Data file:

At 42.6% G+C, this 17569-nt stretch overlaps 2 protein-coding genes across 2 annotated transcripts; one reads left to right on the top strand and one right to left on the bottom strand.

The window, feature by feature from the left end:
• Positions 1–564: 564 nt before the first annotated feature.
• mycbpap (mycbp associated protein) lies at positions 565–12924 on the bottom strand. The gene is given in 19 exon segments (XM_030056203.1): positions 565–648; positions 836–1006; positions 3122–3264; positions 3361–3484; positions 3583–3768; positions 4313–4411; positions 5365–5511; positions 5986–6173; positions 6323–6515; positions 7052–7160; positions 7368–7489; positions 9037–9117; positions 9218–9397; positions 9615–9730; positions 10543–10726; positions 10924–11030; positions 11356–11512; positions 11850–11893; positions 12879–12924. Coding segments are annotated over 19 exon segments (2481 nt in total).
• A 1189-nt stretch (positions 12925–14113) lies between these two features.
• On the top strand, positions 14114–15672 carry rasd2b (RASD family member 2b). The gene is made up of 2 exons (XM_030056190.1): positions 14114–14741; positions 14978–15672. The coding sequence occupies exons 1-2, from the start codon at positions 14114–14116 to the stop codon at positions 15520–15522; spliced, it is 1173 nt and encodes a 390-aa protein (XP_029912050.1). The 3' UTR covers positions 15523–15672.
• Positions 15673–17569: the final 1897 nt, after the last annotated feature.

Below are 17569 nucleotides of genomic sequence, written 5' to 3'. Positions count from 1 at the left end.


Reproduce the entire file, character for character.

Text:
At 42.6% G+C, this 17569-nt stretch overlaps 2 protein-coding genes across 2 annotated transcripts; one reads left to right on the top strand and one right to left on the bottom strand.

The window, feature by feature from the left end:
• Positions 1–564: 564 nt before the first annotated feature.
• mycbpap (mycbp associated protein) lies at positions 565–12924 on the bottom strand. The gene is given in 19 exon segments (XM_030056203.1): positions 565–648; positions 836–1006; positions 3122–3264; positions 3361–3484; positions 3583–3768; positions 4313–4411; positions 5365–5511; positions 5986–6173; positions 6323–6515; positions 7052–7160; positions 7368–7489; positions 9037–9117; positions 9218–9397; positions 9615–9730; positions 10543–10726; positions 10924–11030; positions 11356–11512; positions 11850–11893; positions 12879–12924. Coding segments are annotated over 19 exon segments (2481 nt in total).
• A 1189-nt stretch (positions 12925–14113) lies between these two features.
• On the top strand, positions 14114–15672 carry rasd2b (RASD family member 2b). The gene is made up of 2 exons (XM_030056190.1): positions 14114–14741; positions 14978–15672. The coding sequence occupies exons 1-2, from the start codon at positions 14114–14116 to the stop codon at positions 15520–15522; spliced, it is 1173 nt and encodes a 390-aa protein (XP_029912050.1). The 3' UTR covers positions 15523–15672.
• Positions 15673–17569: the final 1897 nt, after the last annotated feature.

Below are 17569 nucleotides of genomic sequence, written 5' to 3'. Positions count from 1 at the left end.